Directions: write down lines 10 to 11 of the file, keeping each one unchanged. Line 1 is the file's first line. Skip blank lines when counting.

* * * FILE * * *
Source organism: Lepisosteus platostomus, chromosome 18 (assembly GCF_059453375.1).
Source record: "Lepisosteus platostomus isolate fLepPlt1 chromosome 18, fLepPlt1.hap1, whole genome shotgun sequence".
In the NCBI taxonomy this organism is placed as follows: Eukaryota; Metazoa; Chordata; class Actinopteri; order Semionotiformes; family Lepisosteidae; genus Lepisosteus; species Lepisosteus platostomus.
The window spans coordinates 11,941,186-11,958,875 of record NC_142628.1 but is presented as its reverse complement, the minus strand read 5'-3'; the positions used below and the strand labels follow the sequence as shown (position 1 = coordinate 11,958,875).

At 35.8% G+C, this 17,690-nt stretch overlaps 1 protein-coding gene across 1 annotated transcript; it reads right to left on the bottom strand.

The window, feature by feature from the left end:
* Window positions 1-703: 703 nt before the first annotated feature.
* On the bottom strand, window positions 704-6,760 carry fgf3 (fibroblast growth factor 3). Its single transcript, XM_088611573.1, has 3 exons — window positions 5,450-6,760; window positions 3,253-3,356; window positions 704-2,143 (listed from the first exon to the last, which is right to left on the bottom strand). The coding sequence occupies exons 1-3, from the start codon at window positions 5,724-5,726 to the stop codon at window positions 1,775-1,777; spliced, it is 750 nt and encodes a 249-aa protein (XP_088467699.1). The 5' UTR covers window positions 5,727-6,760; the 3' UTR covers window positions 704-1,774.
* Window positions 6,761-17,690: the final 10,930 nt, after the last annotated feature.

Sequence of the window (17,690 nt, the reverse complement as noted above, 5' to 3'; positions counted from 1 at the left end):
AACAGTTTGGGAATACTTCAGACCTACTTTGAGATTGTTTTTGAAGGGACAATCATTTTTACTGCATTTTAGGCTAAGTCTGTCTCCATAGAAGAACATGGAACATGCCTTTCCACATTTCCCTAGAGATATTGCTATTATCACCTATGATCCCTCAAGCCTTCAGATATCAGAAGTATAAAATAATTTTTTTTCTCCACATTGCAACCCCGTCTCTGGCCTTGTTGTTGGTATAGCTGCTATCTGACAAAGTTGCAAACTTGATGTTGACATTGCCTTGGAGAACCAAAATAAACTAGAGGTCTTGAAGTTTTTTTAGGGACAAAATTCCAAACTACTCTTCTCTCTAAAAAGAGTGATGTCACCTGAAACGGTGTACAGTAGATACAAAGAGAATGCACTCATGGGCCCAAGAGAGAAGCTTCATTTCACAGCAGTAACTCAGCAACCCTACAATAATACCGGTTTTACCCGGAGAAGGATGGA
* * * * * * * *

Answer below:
Sequence of the window (17,690 nt, the reverse complement as noted above, 5' to 3'; positions counted from 1 at the left end):
AACAGTTTGGGAATACTTCAGACCTACTTTGAGATTGTTTTTGAAGGGACAATCATTTTTACTGCATTTTAGGCTAAGTCTGTCTCCATAGAAGAACATGGAACATGCCTTTCCACATTTCCCTAGAGATATTGCTATTATCACCTATGATCCCTCAAGCCTTCAGATATCAGAAGTATAAAATAATTTTTTTTCTCCACATTGCAACCCCGTCTCTGGCCTTGTTGTTGGTATAGCTGCTATCTGACAAAGTTGCAAACTTGATGTTGACATTGCCTTGGAGAACCAAAATAAACTAGAGGTCTTGAAGTTTTTTTAGGGACAAAATTCCAAACTACTCTTCTCTCTAAAAAGAGTGATGTCACCTGAAACGGTGTACAGTAGATACAAAGAGAATGCACTCATGGGCCCAAGAGAGAAGCTTCATTTCACAGCAGTAACTCAGCAACCCTACAATAATACCGGTTTTACCCGGAGAAGGATGGA